The international phone ( the 00 372...one ) will still work if you need
Love to all
Steph and Stu xx
Simi, (Greece). We had a few more days in Kos, Kos of the weather! We
had our night in the marina but it was about to explode with 50 more
charter boats so we went to the town quay, also administered by Kos
Marina. Lower charges but less facilities and just as friendly. Still
tucked up into the corner we felt no effect of the blow from the north
and enjoyed our 3 night stay. The first morning we were awoken by a
graunching sound at about 8:30am. We recognised it immediately as a
crossed anchor with our neighbour, who was leaving. He seemed to have
dropped it about 2 boats to windward. Once it was untangled which took
him some time he kindly dropped it again three boats to leeward which
meant it got caught on another mooring and we then had to untie and
relay. Such is life on crowded quay walls. Just after settling we got a
thoroughly nice new neighbor. A Turkish 55 foot Gulet, with Captain
Hicko and his wife, Belkin. They were lovely and offered to take us in
their hire car to the hot springs and then delivered us on another
evening to their favourite restaurant in the ethnic Turkish village of
Platani a few kilometers out of town. We were looked after very well by
his old friend Serif and family, (Serif is the name of the restaurant)
and the food was exceptional. An English couple, Trevor and Amanda, gave
us a lift back to the town late that night, despite being well out of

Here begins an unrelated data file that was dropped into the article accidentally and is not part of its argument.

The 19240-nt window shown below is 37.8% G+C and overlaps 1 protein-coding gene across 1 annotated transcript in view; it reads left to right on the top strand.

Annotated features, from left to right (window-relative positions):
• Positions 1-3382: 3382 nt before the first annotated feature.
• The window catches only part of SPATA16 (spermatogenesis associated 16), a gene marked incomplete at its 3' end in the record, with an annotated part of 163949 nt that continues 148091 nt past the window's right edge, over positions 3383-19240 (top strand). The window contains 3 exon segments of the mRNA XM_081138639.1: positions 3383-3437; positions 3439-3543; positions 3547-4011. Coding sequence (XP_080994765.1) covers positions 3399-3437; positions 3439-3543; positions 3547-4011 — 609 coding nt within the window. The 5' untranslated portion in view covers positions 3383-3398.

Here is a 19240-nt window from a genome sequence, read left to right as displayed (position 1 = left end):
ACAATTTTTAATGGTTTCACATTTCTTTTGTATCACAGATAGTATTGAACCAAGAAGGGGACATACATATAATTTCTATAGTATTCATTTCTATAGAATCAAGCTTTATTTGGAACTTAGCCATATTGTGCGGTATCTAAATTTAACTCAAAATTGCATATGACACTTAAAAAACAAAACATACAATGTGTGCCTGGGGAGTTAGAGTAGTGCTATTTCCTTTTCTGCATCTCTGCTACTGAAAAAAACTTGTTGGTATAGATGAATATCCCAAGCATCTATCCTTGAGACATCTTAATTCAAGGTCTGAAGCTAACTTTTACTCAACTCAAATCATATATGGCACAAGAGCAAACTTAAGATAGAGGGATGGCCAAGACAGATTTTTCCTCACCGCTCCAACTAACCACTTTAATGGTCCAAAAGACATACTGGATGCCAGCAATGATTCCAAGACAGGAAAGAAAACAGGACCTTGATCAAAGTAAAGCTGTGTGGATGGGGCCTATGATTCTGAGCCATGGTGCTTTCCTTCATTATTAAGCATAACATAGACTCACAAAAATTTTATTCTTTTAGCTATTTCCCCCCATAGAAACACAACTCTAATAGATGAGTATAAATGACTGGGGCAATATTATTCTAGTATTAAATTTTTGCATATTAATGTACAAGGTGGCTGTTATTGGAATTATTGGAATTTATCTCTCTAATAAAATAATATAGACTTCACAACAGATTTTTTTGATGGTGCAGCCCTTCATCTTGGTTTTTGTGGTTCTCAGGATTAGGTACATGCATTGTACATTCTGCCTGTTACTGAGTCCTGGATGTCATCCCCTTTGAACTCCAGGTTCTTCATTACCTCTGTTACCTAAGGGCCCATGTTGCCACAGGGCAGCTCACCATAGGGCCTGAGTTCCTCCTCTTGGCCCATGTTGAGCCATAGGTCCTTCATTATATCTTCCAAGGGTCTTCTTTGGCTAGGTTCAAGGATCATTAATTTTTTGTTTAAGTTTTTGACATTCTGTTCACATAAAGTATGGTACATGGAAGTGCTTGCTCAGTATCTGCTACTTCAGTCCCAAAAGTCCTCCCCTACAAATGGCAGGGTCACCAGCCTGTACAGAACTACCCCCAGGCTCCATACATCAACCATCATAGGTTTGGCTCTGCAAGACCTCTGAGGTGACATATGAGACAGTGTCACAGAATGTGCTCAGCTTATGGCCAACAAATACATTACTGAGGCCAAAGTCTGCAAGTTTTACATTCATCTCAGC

their way. It seems the Turkish friendliness we heard of from everyone
is infectious, and the local Greek islands seem to benefit from it as
well. It gives us a good feeling about our decision to winter in Turkey.
Hicko gave us tips on good wine and an insight into Turkish culture. Our
decision to stay a few days in Kos was assisted by the need to stock up
before leaving the EU. Both fuel, alcohol and 'Piggy' (Greek make of
vaccum-packed bacon) will be more expensive in Turkey. Kos proved a good
stop. Rhodes will be bigger, but Kos is small enough to get around and
research on the bikes and the main supply shops are easy to get
to,although some are a little way out of town. LIDL featured as number
one on the hit-list for beer and spirits (some on order from friends in
Turkey). Unfortunately they didn't have enough beer for my liking so we
went back down the road to Carrefour where they matched price for beer
and had more stock. We piled it into a taxi and got back for €10. Wine
came from "B" supermarket (pronounced something like Vasileithis), an
independent local chain who have a wholesale division supplying
restaurants. Not posh wine but it won the taste test of the evenings
before and they delivered all 140 liters in less than an hour for free.
We added 3 kg of 'Piggy' to the order at very reasonable prices. Total
stores taken on weigh about a quarter of a ton but they have been stowed
away in all the corners and we are barely aware of their existence.
(To those who follow- if you want to stock up here and need
directions,email us )
Except for fuel we are ready to leave Greece but there are yet more
islands to explore before then.
We left Kos and headed for the 17 mile sail to the volcano island of
Nisyros. On route we stopped and anchored off the natural hot spring on
the east coast. In settled weather you can anchor in 4 to 5m on sand and
rock about 50 m off the beach (36 deg 50.6 N 27 deg 19.1 E - but don't
blame me if you go aground using those co-ordinates without looking
where you're going!) A quick swim into the beach is rewarded by
simmering in the sulphurous brine inside the rough stone wall, where you
can suit yourself how hot you like it by moving toward or away from the
hot source spring flowing across the gravelly beach.Once we were part
boiled a plunge into the sea and a swim back to the boat soon wakens you
Nisyros the volcano stands about 550m high so when we got the bikes out
we knew it would be hard going. The road to the edge of the caldera
winds up at a punishing gradient for about 5 km to the nearly deserted
village of Emborios. We visited the natural sauna just under the village